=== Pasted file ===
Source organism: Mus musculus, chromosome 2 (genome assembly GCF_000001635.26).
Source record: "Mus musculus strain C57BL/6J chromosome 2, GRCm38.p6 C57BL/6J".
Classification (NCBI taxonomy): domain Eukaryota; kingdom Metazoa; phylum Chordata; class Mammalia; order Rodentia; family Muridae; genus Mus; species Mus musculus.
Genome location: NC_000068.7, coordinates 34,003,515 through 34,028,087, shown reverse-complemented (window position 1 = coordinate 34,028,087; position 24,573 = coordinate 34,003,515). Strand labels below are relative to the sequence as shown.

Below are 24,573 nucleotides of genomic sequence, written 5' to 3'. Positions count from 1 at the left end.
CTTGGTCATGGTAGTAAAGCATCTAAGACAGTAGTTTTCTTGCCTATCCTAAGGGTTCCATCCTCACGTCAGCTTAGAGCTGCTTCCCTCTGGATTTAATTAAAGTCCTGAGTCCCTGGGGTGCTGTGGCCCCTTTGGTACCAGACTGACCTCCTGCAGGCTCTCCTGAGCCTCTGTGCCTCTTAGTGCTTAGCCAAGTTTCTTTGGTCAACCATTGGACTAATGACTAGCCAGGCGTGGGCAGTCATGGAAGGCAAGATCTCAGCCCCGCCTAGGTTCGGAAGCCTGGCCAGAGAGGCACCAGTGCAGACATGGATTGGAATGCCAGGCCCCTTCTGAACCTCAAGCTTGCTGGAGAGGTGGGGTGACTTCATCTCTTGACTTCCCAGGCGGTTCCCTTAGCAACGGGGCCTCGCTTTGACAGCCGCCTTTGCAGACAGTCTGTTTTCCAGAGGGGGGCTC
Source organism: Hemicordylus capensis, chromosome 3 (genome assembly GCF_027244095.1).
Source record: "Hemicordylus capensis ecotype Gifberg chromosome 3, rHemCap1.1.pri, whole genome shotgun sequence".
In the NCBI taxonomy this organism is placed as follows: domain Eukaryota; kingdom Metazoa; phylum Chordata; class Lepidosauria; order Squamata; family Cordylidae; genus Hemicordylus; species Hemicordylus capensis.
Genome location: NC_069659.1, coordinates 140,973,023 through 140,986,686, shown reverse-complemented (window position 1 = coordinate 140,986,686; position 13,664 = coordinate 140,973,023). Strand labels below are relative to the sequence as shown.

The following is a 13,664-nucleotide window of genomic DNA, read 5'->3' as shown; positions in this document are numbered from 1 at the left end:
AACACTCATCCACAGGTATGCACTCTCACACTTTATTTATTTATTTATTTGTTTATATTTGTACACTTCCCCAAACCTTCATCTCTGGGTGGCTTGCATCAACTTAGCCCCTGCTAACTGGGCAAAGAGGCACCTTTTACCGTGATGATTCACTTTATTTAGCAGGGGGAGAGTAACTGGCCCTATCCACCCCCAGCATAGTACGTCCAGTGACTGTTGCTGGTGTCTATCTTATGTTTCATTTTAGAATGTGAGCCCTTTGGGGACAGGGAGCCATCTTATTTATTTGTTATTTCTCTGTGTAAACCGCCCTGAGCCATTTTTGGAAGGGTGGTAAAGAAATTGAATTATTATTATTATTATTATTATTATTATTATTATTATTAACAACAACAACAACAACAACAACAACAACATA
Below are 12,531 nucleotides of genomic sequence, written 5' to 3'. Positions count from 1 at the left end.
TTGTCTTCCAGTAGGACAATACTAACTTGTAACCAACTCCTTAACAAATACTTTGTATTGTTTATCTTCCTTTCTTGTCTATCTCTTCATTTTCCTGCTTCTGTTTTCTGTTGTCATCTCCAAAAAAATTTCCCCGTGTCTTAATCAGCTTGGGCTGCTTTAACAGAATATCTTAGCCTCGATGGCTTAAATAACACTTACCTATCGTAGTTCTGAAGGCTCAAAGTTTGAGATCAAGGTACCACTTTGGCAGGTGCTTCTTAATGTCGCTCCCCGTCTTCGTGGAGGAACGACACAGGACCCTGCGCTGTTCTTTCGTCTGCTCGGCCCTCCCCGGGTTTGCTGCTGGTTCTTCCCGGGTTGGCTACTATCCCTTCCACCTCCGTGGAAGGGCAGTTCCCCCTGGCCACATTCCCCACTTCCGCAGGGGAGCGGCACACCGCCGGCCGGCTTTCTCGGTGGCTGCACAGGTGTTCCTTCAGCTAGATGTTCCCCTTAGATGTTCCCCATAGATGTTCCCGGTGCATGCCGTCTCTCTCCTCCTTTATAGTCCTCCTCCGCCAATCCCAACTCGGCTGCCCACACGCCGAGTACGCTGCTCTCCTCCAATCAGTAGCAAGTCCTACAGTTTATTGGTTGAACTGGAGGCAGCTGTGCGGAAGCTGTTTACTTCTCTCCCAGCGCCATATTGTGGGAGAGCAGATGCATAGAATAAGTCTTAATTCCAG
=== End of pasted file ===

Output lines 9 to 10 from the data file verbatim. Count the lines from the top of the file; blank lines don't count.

In the NCBI taxonomy this organism is placed as follows: domain Eukaryota; kingdom Metazoa; phylum Chordata; class Lepidosauria; order Squamata; family Cordylidae; genus Hemicordylus; species Hemicordylus capensis.
Genome location: NC_069659.1, coordinates 140,973,023 through 140,986,686, shown reverse-complemented (window position 1 = coordinate 140,986,686; position 13,664 = coordinate 140,973,023). Strand labels below are relative to the sequence as shown.